Four Starting Points for Envisioning a Tech Governance Movement That Serves Everyone
Conceptualizing 20 Years of Engaged Scholarship: A Scoping Review: How can we bridge gaps between the university and civil society to serve the common good? This thorough article reviews collective progress on this question since the moment in 1996 when former Carnegie Foundation President Ernest L. Boyer published the foundational article, The Scholarship of Engagement. The wonderfully clear, thorough article covers 15 disciplines from computer science to communication, describing the values, principles, and organizational process that institutions have implemented since then.
“Cosmetic Diversity”: University Websites and the Transformation of Race Categories: This paper quantitatively explains the open secret of too many institutions, including universities—that they try to whitewash deeper problems of diversity by using promotional materials, trying to “fake it till you make it.” Pamela Newkirk’s book, Diversity, Inc. explores these issues and their possible solutions in greater detail.
Toward a Historically Informed Analysis of Racial Health Disparities Since 1619: This short article by Hammonds and Reverby—two leading historians of science—offers a clear and compelling account of the American health system’s failures to support communities of color over the last several hundred years. A good follow-up would be Susan L. Smith’s book Sick and Tired of Being Sick and Tired: Black Women’s Health Activism in America, 1890-1950 or this systematic review on the history, recent evolution, and effectiveness of community health workers.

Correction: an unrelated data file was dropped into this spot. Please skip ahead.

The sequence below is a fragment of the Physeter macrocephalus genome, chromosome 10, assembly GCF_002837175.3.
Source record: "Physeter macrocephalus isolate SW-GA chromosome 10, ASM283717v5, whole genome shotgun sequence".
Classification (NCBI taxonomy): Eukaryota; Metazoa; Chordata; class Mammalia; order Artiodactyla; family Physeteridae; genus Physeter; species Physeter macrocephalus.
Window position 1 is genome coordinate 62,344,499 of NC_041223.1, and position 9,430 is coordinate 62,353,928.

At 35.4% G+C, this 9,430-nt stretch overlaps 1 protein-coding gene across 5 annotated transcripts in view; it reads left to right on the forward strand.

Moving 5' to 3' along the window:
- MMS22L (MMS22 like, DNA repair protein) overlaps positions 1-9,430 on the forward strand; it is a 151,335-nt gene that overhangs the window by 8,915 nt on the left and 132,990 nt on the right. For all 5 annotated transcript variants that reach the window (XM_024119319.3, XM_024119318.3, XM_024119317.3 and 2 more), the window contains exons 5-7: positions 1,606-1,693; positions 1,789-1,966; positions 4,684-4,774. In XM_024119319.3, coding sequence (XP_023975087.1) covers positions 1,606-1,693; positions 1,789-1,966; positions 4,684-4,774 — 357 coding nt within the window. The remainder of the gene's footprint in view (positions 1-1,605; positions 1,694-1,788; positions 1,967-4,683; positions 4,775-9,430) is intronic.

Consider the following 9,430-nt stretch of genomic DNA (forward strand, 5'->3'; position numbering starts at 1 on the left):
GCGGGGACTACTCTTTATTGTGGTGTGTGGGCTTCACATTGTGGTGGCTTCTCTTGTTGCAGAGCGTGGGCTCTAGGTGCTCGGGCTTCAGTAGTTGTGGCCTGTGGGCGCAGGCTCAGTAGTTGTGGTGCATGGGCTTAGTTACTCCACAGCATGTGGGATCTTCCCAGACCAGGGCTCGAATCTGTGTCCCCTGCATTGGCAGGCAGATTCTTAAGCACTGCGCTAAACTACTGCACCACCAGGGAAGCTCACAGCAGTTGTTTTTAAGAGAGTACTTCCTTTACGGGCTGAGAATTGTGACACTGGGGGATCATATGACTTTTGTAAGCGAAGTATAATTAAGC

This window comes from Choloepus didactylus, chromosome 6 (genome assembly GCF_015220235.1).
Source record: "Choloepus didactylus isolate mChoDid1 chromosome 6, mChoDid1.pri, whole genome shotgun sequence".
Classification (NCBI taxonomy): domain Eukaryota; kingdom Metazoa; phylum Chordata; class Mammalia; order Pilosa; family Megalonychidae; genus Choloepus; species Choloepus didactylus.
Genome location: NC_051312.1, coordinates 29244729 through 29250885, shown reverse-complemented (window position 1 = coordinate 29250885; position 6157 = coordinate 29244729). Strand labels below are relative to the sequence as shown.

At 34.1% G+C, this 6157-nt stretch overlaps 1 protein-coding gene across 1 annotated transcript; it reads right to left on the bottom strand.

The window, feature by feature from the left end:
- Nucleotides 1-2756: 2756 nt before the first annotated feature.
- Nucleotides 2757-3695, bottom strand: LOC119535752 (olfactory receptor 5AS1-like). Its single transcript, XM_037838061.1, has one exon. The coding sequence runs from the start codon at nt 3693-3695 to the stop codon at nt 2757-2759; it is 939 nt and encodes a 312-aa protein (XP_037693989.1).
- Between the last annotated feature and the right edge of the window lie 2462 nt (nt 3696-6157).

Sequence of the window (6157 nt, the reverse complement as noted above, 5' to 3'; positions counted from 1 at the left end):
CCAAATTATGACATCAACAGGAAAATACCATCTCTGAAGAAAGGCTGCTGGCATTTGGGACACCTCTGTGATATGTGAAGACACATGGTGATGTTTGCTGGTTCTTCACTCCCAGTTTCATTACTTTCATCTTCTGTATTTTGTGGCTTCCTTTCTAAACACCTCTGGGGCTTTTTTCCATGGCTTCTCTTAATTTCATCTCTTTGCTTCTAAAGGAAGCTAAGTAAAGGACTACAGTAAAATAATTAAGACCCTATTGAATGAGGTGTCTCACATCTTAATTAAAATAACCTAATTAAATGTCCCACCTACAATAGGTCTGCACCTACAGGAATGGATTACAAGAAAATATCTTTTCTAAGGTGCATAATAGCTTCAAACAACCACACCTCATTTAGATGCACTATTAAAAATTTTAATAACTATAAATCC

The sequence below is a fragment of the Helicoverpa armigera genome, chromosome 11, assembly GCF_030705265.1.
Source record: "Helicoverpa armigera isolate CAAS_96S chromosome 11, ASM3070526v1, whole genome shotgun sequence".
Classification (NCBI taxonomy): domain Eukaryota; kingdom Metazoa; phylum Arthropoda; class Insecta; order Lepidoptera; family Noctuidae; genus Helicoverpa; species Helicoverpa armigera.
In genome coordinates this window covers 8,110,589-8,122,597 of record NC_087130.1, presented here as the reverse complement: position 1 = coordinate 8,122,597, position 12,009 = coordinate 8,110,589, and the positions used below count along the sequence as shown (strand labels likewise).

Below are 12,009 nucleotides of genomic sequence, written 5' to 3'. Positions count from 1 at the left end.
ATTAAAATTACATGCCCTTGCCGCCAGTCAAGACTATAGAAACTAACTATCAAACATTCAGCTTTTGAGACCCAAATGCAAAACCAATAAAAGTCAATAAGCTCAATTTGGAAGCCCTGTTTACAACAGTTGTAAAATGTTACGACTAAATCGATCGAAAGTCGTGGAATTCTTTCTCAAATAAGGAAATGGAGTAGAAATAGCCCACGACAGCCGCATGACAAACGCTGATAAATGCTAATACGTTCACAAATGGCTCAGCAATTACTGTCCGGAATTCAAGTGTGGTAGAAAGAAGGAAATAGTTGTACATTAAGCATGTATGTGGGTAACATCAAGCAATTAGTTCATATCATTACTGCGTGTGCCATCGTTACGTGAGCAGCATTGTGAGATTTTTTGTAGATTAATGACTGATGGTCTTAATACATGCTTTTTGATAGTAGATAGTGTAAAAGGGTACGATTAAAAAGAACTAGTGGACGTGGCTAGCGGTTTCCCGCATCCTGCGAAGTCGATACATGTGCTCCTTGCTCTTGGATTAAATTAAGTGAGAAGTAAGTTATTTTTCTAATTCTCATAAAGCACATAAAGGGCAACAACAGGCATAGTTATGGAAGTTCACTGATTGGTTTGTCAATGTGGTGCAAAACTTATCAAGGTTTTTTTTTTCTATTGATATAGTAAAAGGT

Racial and Ethnic Diversity is Lacking Among Nonprofit Leaders—But There are Ways to Change That: This great article by the sociologist and legal scholar Atinuke Adediran summarizes the state of nonprofit leadership in the US, explains how nonprofits have become so homogenous, and offers clear, practical suggestions for change.
This full list includes the books, scholarly articles, and news articles I referred to in my WIRED article.
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Allsop, J.On NHJ, UNC, and CRT. Columbia Journalism Review (2021). https://www.cjr.org/the_media_today/nikole_hannah_jones_unc_tenure.php [https://perma.cc/D6GD-CJG6].
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Beaulieu, M., Breton, M., & Brousselle, A. Conceptualizing 20 Years of Engaged Scholarship: A Scoping Review. PLOS ONE, 13 (2), e0193201 (2018). https://doi.org/10.1371/journal.pone.0193201.
Bell, M., & Lewis, N. Universities Claim to Value Community-Engaged Scholarship: So Why Do They Discourage It? Public Understanding of Science, 09636625221118779 (2022). https://doi.org/10.1177/09636625221118779.
Boling, K. S., & Walker, D. How Race and Gender Impact the Perceived Objectivity of Broadcast Women of Color on Twitter. Social Media + Society, 7 (4), 20563051211062920 (2021). https://doi.org/10.1177/20563051211062921.
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J. Nathan Matias is an assistant professor in the Department of Communication at Cornell University and a Knight Institute visiting associate research scholar.